By: Dr. William Sturrock
Drink Waters Out of Thine Own Cistern – As Long As You Have Tested for Arsenic!
Some of you may recognize the beginning of this entry from the Book of Proverbs, and when I first read it I appreciated its wisdom regarding self-sufficiency and fidelity. Now with the growing concern about the safety of our drinking water, I see a public health message that I’m not sure the original author intended. While we all may have heard about the tribulations that the city of Flint Michigan has suffered with lead, there is another drinking water problem that is less well known here in Maine.
A Columbia University study in 2012 showed that as many as 1 out of 10 Mainers could be drinking water from wells contaminated by arsenic. According to the Maine Center for Disease Control, fewer than half of Maine’s private wells have been tested for this toxin that can acutely cause nausea, stomach pain, and peripheral nerve numbness and tingling. Longer term exposure has been liked to cancers of the skin, bladder and lungs, as well as diabetes. A 2014 study also linked arsenate compounds to developmental delays in children including lower IQ’s.
Where is arsenic coming from? In Maine, unlike some other states, it is generally not from industrial pollution, pesticide run-off, or mining residue. Instead it is a naturally occurring mineral found in the soil and the bedrock that is dissolved in the ground-water. In fact, according to a 2012 US Geologic Survey, there is an ‘Arsenic Belt’ that stretches from Central Maine to our eastern border with Canada. Up to 25% of the wells tested in this zone exceed the Federal safe limit for arsenic of 10 mcg/liter.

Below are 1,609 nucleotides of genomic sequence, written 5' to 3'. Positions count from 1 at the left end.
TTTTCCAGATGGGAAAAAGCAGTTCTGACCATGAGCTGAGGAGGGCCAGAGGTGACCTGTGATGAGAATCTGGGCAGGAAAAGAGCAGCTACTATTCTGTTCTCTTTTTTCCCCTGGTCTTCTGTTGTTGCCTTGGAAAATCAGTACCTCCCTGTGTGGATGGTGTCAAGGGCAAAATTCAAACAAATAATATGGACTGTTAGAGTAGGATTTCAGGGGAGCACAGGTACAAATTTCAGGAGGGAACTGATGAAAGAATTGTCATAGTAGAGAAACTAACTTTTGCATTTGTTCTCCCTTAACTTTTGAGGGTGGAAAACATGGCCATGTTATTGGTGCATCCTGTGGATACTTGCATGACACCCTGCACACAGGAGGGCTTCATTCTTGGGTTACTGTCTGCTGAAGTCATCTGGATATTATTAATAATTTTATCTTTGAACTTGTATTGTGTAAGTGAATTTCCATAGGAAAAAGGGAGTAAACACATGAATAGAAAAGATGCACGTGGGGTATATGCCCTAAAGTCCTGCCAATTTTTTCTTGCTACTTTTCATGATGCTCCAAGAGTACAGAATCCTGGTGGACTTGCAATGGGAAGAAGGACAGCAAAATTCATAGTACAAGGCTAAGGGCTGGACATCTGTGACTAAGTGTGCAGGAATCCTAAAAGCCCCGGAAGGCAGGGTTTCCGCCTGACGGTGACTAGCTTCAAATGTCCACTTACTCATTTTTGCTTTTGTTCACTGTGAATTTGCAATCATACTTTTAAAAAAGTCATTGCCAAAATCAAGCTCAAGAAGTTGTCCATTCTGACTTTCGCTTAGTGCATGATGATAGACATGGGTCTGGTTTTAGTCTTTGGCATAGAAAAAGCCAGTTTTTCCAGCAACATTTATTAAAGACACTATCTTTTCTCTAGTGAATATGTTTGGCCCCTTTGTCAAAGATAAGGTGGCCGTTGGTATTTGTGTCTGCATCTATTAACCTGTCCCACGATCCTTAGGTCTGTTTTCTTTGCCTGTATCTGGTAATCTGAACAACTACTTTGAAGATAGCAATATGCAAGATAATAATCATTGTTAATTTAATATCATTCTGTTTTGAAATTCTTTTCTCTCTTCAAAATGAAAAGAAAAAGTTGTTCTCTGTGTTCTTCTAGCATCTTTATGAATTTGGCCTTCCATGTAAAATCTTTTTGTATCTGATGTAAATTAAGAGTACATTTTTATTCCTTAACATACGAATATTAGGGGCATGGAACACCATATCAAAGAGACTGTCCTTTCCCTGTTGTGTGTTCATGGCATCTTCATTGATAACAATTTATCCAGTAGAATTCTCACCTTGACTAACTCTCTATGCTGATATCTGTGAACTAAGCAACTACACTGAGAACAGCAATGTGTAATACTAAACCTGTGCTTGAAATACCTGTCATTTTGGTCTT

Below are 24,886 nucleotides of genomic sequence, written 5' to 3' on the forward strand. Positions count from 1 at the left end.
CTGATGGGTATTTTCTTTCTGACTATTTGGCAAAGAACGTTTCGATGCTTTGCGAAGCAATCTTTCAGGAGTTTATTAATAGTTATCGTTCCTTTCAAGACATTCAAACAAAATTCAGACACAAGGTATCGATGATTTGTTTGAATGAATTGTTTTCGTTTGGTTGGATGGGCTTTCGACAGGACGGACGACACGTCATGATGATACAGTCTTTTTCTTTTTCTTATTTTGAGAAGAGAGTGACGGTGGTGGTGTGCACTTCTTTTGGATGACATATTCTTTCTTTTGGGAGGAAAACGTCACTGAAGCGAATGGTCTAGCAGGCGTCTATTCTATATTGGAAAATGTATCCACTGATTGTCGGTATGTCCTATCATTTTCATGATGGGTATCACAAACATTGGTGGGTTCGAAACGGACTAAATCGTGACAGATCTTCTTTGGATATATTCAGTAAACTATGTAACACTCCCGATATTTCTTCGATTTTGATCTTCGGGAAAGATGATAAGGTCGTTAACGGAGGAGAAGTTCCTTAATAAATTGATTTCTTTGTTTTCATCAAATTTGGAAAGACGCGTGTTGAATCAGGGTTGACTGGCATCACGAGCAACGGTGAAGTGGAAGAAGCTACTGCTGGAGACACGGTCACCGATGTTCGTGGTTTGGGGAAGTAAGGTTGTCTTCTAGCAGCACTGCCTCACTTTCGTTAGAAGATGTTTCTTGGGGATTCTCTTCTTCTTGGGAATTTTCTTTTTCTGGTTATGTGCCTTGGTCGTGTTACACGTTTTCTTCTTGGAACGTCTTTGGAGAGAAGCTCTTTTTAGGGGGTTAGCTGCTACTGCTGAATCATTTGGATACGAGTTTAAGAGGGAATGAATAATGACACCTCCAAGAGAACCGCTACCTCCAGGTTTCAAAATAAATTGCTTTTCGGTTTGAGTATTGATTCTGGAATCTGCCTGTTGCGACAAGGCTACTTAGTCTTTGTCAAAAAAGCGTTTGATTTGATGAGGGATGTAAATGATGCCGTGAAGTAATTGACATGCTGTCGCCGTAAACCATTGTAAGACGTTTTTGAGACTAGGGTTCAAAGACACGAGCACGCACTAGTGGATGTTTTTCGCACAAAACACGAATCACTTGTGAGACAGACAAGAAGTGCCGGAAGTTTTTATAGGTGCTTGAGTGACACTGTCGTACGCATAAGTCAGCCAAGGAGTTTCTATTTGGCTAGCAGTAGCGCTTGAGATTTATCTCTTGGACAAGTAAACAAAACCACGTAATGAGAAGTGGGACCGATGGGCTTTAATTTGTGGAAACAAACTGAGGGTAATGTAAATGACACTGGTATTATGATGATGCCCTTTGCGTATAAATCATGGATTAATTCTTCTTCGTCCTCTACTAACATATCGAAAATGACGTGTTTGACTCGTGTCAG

In May of this year the Maine House of Representatives voted to establish a fund for testing and for education on the importance of testing for arsenic. However, a similar bill in 2015 was vetoed by Governor LePage who reportedly was concerned about a $10 fee attached to water testing done by the state lab that would be designated for the outreach efforts. Like other public health bills, it is at risk for another veto this session. Most of us with public health training understand that keeping the status quo with the low percentage of wells that get tested is putting real Mainers at risk for real disease, and do not have a preference on which cistern the funding stream comes, as long as it flows!
1. What should I do if I have a well?
ANS: Experts advise that unless you have had a test specifically showing a safe level of arsenic, you should submit a sample, either to a local commercial lab or to the State of Maine lab in Augusta every 3-5 years. There is a helpful website at maine.gov, division of public health systems.
2. What should I do if my levels exceed the safe target?
ANS: You may use the water for bathing and dishwashing but should be drinking bottled water. You may also want to inquire about filtration systems.